In the Configure the Provider Web Service specify the domain\Spf_Provider group in the virtual directory permissions. Specify the domain\Svc_Spf service account in the Application pool credentials.

11 AppPool Provider

In the Configure the VMM Web Service specify the domain\Spf_VMM group in the virtual directory permissions. Specify the domain\Svc_Spf service account in the Application pool credentials.

12 AppPool VMM

Post installation

In the following blog I will explain how to setup Windows Azure for Windows Server. For correct functionality additional permissions must be configured for the service account (domain\Svc_Spf).

The SPF service account that is configured as Application Pool Identity of the Service Provider Foundation virtual directories needs to be added as a member of the following local groups on the server where the Service Provider Foundation is installed.

  • SPF_Admin
  • SPF_Provider
  • SPF_VMM

15 Set permissions for Spf Service Account on SPF server

The SPF service account (domain\Svc_Spf) also needs to be added to the administrator user role in the System Center VMM 2012 SP1 environment in the same domain. Open System Center VMM 2012 SP1, select settings in the left bottom menu and select user roles in the main window.

13 Set permissions for Spf Service Account in VMM P1

Open the Administrator User Role and add the service account (domain\Svc_Spf).

14 Set permissions for Spf Service Account in VMM P2

The service account also needs permissions in SQL Server running the Service Provider Foundation database. Open the SQL Server Management Studio > Security and select the domain service account.

17 Set permissions for Spf Service Account in SQL

The service account will need the Sysadmin role in SQL Server. Open the properties of the service account (domain\Svc_Spf), select the Server Roles tab and enable the sysadmin role.

18 Set permissions for Spf Service Account in SQL

Update Rollup 1 changes App Pool Identity

When you install System Center Orchestrator 2012 SP1 Update Rollup 1 on the Service Provider Foundation server the VMM App Pool Identity is changed from the domain service account (domain\Svc_Spf) to Network Service.

05-IIS-after-update

You need to change the App Pool Identity back to the service account (domain\Svc_Spf). You can find a complete walkthrough on this System Center 2012 SP1 Update Rollup 1 breaks Service Provider Foundation connectivity in Windows Azure for Windows Server.

More information

Enabling Hosted IaaS Clouds for Service Providers Using Microsoft System Center 2012 SP1 with Windows Server 2012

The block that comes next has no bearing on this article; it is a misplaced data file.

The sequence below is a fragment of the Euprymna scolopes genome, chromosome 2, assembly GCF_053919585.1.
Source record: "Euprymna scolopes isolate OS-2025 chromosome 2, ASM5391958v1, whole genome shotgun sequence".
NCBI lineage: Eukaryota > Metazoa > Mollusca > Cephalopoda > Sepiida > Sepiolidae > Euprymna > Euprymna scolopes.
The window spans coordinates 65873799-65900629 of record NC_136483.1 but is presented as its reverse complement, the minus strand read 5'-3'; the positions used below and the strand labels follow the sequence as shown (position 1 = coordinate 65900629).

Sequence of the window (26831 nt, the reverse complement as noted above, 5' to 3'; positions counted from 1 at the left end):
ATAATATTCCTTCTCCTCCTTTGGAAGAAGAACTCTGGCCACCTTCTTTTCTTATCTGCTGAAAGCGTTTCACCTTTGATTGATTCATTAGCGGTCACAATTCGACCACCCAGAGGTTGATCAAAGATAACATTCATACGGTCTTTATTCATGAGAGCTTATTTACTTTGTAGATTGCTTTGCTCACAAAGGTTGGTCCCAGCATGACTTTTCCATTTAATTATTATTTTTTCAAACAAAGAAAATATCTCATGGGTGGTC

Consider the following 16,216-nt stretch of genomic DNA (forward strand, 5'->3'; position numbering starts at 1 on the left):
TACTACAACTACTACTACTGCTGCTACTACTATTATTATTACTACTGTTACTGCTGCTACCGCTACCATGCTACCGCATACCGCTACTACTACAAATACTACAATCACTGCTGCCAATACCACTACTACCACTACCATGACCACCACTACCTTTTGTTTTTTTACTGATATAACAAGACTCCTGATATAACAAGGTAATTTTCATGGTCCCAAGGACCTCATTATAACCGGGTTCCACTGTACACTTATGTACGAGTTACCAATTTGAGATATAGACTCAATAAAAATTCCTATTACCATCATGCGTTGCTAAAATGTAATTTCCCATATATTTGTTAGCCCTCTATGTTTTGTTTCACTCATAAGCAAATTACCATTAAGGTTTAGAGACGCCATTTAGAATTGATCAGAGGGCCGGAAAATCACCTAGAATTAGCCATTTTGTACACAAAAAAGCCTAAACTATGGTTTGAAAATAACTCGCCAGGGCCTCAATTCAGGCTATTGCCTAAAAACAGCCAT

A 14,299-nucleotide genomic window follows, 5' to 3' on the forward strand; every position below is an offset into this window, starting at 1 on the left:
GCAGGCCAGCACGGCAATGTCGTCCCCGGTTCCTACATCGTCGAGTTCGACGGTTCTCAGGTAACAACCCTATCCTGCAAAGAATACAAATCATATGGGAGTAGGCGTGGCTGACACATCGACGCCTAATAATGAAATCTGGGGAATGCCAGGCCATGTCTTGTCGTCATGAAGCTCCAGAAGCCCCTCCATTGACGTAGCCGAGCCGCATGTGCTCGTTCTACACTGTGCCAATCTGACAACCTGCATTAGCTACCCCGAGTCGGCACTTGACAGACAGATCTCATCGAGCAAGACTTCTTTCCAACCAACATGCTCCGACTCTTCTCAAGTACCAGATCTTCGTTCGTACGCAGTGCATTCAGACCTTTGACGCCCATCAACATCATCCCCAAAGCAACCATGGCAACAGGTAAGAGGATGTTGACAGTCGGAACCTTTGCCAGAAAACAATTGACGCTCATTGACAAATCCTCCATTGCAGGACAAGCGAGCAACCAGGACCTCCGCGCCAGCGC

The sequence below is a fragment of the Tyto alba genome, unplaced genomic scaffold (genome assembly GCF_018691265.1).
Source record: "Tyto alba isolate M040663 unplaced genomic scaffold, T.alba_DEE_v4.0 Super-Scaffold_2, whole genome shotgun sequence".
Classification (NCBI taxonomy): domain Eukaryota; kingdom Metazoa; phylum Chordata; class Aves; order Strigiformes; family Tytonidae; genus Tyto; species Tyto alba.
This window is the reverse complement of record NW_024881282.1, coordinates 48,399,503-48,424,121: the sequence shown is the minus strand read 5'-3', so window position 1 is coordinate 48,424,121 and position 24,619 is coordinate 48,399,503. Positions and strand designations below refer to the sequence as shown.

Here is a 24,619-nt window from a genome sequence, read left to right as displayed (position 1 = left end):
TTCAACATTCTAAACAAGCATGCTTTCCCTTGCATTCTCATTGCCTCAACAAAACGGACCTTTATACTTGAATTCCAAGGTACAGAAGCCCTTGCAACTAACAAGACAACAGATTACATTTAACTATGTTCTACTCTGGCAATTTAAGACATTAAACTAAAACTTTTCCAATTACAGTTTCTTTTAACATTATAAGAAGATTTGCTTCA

Service Provider Foundation on TechNet

Cloud Resource Management with System Center 2012 Service Pack 1 (SP1) – Orchestrator and Service Provider Foundation

Service Manager & Orchestrator – Management Pack Transfer Tool

November 8, 2013 Leave a comment

Have you ever tried to transfer some Request Offerings that contains runbooks from one environment to the other?
You will notice that is it not possible by default.

Problem is that the links to the runbooks do not work anymore since all the runbooks has been re-imported and have been assigned new IDs.

importtool

by using this easy 4 step procedure you can accomplish a successful transfer!

Download Here

 

Deploy Exchange 2013 using Service Templates!

October 20, 2013 Leave a comment

awesome post must see regarding how to  Deploy Exchange 2013 using Service Templates!

Creating a map with server locations in OpsMgr 2012

June 15, 2013 Leave a comment

 

There are two new dashboards which use the new SCOMLocation information to provide information for Web Application Availability Monitoring.

Summary Dashboard – Map: This dashboard (and the Detailed Dashboard – List) are available when Web Application Availability Monitoring synthetic transactions have been created in the authoring pane. These dashboards are available in the Monitoring pane under Application Monitoring / Web Application Availability Monitoring / Test State by highlighting a synthetic transaction navigating to the Detailed Dashboard – Map option. This dashboard displays a map dashboard for the items which were highlighted when the task was run. Locations can be set for objects in OpsMgr 2012 using the New-SCOMLocation (which requires the display name, latitude and longitude) and Set-SCOMLocation PowerShell scripts. There are a variety of websites which can provide locations for various cities including http://www.timegenie.com/latitude_and_longitude/.

Detailed Dashboard – List: This dashboard displays a variety of information including the test status, total transaction time, time to first byte, content time, dns resolution time, time to last byte and content size for the Web Application Availability Monitoring synthetic transactions which were highlighted when this dashboard was navigated to.